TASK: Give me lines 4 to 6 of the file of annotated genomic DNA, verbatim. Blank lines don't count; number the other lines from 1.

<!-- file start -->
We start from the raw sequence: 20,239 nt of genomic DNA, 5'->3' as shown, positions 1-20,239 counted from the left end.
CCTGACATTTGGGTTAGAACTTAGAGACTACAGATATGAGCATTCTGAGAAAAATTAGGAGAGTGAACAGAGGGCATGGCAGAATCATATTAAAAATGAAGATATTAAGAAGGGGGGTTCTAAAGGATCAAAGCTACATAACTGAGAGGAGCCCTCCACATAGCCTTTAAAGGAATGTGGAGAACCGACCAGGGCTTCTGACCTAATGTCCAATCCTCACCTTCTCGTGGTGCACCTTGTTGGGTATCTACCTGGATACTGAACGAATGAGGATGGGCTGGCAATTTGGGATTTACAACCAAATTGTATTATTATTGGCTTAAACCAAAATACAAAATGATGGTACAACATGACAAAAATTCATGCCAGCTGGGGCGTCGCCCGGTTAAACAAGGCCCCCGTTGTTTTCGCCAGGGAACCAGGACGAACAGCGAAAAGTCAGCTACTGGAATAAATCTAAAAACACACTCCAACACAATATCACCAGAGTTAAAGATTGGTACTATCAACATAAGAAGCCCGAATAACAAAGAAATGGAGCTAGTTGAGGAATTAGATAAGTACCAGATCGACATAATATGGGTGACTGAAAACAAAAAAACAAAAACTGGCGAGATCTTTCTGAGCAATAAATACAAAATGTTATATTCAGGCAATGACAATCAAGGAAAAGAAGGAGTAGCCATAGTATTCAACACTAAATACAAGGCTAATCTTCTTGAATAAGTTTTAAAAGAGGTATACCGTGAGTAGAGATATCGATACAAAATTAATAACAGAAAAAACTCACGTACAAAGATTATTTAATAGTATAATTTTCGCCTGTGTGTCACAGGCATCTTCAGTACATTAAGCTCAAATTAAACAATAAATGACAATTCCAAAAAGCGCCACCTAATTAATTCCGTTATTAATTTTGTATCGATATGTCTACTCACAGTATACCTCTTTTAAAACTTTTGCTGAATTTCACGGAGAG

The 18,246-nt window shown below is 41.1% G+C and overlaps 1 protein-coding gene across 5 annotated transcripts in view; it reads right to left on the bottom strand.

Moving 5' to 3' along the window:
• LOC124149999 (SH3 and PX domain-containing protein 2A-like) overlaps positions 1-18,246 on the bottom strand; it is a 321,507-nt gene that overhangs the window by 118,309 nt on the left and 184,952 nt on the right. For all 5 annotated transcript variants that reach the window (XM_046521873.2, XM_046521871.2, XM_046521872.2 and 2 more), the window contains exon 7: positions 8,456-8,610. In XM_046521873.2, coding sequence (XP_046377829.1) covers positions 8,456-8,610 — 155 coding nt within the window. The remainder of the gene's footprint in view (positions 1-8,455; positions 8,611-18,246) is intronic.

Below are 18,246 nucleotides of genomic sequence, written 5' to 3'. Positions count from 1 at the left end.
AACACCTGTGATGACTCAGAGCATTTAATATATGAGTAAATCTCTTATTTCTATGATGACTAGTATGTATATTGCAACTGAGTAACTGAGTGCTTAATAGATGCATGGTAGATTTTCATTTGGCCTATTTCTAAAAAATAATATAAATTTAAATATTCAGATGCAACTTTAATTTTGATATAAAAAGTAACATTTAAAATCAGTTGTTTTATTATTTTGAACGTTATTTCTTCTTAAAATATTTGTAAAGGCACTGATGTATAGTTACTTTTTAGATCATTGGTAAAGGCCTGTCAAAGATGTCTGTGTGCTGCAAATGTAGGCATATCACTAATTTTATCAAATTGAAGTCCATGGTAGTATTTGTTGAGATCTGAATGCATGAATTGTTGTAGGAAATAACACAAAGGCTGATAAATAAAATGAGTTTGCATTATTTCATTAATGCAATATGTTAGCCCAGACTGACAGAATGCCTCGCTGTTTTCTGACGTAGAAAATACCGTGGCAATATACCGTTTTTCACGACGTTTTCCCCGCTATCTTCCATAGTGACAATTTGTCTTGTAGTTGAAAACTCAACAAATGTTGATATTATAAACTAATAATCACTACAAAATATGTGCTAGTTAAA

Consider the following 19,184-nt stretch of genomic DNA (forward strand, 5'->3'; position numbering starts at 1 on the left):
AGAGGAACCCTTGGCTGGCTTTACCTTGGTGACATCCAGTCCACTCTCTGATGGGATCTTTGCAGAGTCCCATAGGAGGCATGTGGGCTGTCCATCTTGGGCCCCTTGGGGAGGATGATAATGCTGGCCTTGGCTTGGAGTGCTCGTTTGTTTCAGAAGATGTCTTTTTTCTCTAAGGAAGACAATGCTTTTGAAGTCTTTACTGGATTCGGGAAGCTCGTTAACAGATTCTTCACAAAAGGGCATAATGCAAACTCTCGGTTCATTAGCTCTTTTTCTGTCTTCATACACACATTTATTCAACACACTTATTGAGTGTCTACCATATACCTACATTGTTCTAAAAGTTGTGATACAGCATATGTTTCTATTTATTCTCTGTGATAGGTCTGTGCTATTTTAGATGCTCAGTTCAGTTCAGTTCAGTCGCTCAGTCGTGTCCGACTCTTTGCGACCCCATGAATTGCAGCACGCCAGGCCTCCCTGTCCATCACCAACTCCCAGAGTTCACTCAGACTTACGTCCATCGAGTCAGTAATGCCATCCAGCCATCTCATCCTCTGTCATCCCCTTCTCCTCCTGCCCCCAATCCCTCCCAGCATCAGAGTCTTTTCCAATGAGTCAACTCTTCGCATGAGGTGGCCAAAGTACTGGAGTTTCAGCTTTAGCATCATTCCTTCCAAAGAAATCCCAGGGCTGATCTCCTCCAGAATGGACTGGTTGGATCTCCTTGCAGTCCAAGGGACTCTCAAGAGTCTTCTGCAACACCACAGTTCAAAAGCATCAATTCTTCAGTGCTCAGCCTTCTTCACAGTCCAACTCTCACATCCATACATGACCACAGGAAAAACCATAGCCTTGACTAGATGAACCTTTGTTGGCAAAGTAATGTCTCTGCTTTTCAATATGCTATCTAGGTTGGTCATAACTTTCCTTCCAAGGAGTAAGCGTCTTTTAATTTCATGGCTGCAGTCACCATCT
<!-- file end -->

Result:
Moving 5' to 3' along the window:
• LOC124149999 (SH3 and PX domain-containing protein 2A-like) overlaps positions 1-18,246 on the bottom strand; it is a 321,507-nt gene that overhangs the window by 118,309 nt on the left and 184,952 nt on the right. For all 5 annotated transcript variants that reach the window (XM_046521873.2, XM_046521871.2, XM_046521872.2 and 2 more), the window contains exon 7: positions 8,456-8,610. In XM_046521873.2, coding sequence (XP_046377829.1) covers positions 8,456-8,610 — 155 coding nt within the window. The remainder of the gene's footprint in view (positions 1-8,455; positions 8,611-18,246) is intronic.

Below are 18,246 nucleotides of genomic sequence, written 5' to 3'. Positions count from 1 at the left end.